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Understanding Auctions - The Price Guide

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understanding price guides for property auctions

One of the most popular ways to sell property in popular areas, often yielding excellent results for Vendors, auctions can be a bit of a headache and even heartache for buyers. After weeks or even months of inspections, analysing suburbs (and even testing out the local cafes) having your dreams shattered on auction day by someone with more money is an outcome almost every buyer will face at least once. 

But auctions are here to stay, so if you’re looking at making a property purchase in the near future, it’s good to understand the ins and outs of this sales method. Over the next few weeks we’ll be exploring some of the various factors to consider when buying at auction in a bid (pun intended) to shed the light on the whole auction process.  Today we’ll discuss price guides. 

What is a Price Guide? 

A price guide is exactly what it says it is, an estimation of price, based on recent sales of comparable properties. Sometimes it’s a set figure or a guide which gives a price range of about 10% (for example $600,000-$650,000). It’s very handy to have access to price guides when doing your initial searches, particularly when trawling through the hundreds of properties on websites such as or to see what you can likely afford. However when you start to filter through and isolate the handful of properties you want to inspect and investigate further then it can be handy to do your own research to determine a property’s realistic sale price.

Price guides can be (sometimes intentionally) way off causing disappointment to potential buyers not to mention wasted expenses such as getting building and pest inspections done and employing a lawyer to look over the contract. A practise known as ‘underquoting’ has been known to occur within the industry where real estate agents deliberately quote lower than the estimated property price in a bid to gain more interest. More buyers means more competition, and in theory a higher end price. A busy open house will also help with consumer confidence during quiet sale periods.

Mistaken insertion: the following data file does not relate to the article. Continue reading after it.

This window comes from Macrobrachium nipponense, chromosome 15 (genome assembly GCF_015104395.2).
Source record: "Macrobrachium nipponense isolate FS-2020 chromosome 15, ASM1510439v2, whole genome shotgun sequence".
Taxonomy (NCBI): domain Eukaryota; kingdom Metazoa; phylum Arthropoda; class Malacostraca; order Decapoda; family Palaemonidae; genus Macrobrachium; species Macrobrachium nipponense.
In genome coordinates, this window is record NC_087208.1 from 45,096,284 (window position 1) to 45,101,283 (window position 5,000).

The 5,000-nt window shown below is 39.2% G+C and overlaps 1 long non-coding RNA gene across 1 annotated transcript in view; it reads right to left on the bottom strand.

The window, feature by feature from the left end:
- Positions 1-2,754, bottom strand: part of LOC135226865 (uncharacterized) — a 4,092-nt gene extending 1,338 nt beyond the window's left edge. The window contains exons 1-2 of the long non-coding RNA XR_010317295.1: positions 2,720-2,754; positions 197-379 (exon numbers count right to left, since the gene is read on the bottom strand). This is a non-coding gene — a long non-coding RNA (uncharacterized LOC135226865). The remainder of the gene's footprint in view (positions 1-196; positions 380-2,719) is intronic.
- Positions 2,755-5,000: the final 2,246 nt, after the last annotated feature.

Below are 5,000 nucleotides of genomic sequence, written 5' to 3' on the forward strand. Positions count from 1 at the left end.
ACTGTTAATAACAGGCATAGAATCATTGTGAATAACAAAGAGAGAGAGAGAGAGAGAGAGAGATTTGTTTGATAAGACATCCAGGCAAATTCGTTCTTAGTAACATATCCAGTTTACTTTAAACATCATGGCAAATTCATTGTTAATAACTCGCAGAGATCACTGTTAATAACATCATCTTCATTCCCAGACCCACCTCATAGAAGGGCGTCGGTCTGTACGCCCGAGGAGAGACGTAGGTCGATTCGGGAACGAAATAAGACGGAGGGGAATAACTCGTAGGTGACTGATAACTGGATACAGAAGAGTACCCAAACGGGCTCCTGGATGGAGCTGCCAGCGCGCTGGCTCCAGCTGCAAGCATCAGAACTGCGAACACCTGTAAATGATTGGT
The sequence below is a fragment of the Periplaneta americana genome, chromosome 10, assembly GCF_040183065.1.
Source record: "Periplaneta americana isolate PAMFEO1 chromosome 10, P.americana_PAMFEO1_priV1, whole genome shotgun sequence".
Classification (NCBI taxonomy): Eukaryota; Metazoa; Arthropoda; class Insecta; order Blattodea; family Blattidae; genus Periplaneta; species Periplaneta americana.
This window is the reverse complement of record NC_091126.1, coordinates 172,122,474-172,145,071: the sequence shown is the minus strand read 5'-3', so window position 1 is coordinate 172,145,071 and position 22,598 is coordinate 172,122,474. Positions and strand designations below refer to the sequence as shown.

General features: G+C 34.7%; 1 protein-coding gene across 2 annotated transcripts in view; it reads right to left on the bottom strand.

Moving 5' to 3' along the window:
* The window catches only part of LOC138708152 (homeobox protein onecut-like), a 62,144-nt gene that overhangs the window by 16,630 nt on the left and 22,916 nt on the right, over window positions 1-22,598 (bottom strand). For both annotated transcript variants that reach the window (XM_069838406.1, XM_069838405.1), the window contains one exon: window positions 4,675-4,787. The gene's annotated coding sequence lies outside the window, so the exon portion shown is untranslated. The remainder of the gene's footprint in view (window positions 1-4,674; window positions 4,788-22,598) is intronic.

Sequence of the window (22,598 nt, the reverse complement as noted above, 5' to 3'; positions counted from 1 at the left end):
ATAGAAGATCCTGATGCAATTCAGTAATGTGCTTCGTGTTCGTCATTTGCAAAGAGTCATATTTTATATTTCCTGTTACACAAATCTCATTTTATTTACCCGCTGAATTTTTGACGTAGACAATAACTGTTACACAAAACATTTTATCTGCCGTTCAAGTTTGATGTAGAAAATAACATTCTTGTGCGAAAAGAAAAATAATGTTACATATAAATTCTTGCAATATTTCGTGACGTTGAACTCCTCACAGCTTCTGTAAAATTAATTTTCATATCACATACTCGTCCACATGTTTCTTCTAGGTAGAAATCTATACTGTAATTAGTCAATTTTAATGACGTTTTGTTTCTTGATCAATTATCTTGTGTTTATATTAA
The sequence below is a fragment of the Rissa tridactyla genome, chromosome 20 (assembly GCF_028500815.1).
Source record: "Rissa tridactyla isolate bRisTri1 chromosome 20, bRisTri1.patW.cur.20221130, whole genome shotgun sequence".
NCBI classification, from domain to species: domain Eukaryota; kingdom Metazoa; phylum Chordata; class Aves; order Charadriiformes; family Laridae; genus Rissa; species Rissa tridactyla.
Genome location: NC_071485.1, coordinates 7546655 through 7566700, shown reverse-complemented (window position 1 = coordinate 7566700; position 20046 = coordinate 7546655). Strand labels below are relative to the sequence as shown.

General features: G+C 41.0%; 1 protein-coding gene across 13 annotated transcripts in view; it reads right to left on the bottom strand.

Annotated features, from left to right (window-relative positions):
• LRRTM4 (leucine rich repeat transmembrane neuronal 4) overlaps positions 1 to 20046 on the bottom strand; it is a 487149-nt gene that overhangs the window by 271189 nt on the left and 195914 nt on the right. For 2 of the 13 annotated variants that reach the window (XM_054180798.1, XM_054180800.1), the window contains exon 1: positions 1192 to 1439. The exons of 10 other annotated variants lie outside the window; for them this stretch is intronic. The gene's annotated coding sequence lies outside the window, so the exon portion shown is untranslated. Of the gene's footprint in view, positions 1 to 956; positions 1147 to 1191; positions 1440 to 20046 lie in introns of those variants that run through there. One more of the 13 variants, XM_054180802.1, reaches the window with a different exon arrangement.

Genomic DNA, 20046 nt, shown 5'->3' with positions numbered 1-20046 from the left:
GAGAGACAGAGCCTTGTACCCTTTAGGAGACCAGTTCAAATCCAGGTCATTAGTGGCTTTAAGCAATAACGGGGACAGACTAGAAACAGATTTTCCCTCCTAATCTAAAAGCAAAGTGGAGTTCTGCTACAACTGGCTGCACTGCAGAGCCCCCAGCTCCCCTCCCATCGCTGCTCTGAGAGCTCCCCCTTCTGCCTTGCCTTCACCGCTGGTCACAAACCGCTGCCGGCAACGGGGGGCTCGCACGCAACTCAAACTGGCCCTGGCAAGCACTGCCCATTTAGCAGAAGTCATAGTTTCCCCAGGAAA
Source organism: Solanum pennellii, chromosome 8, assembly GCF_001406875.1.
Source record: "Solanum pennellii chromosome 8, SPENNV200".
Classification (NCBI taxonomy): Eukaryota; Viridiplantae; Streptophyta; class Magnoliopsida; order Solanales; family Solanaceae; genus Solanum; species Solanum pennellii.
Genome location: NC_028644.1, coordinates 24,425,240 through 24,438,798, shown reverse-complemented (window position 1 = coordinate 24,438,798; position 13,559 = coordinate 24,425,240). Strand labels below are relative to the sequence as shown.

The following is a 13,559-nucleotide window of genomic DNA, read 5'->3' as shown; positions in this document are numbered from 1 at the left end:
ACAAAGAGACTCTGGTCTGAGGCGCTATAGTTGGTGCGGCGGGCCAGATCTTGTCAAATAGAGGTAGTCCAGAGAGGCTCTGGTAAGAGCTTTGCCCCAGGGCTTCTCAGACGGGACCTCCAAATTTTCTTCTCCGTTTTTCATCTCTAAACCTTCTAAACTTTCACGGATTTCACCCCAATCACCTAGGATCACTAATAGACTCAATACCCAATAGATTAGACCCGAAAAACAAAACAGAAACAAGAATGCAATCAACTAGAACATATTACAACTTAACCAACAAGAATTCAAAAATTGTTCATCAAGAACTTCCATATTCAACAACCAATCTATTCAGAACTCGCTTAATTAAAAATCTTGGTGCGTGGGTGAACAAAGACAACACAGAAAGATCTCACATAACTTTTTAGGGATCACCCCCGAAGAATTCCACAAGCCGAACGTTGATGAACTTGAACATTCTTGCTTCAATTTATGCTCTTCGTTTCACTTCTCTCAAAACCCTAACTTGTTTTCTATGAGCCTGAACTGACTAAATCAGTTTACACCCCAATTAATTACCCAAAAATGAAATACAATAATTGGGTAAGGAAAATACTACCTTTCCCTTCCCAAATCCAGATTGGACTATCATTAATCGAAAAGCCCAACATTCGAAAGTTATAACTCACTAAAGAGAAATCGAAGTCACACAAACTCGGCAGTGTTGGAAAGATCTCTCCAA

Of course don’t always assume you are being underquoted, but do be prepared for the property to go for a price toward the higher end or above the guide. To avoid disappointment on auction day there are a few things you can do.

  • Be realistic: Can you afford the higher end or above the price guide? If the bottom of the price guide is your maximum budget, it’s likely you will be outbid on auction day if there are multiple parties interested in the property.
  • Have the property valued: If you are really keen and believe you can afford the property have the property independently valued before going to auction. It’ll cost you about $500-700 but will save you the heartbreak of spending more than what the property is actually worth, or will let you know not to invest any more energy into a place that you really can’t afford. That being said often a property will be revalued at after auction sale price as the figure it sold for is an indication of it’s ‘market value’, but that doesn’t mean to bid too much over the pre-sale valuation. The bank will only lend you what the property is valued at, so unless you have quite a bit of spare cash to cover the difference….
  • Don’t let the price guide lull you into a fall sense of security. Be very clear about exactly what you can afford and don’t bid over what you’ve been conditionally approved to borrow. No matter how perfect the property might be, unless you are able to come up with the difference of course!
  • There are other longterm costs of owning property to consider as well as your weekly repayments. It can be tempting to think you can go above your ideal budget even if its just a bit of a stretch but don’t forget there are always other overheads than just your mortage. For every property you are interested in buying calculate the cost of strata (if applicable), council rates, water rates and I also recommend adding home and contents insurance costs to this too to give you a realistic weekly, fortnightly or monthly cost to own your new home. It will likely add between $80 to $180 to your weekly property costs on top of your mortgage repayments, you so may find you need to adjust what you should be borrowing in the first place.   

It's easy to feel downhearted if you are outbid on what you thought was the perfect place.  Chances are it wasn't the right property for you and it's still out there waiting for you.  

Alison Gallagher is a freelance writer, resourcefulness expert and entrepreneur. She has been featured in various publications including Stellar Magazine, Australian Health and Fitness Magazine, and Cleo Magazine. Alison is particularly passionate about sharing practical tips on how to live simply, sustainably and seasonally.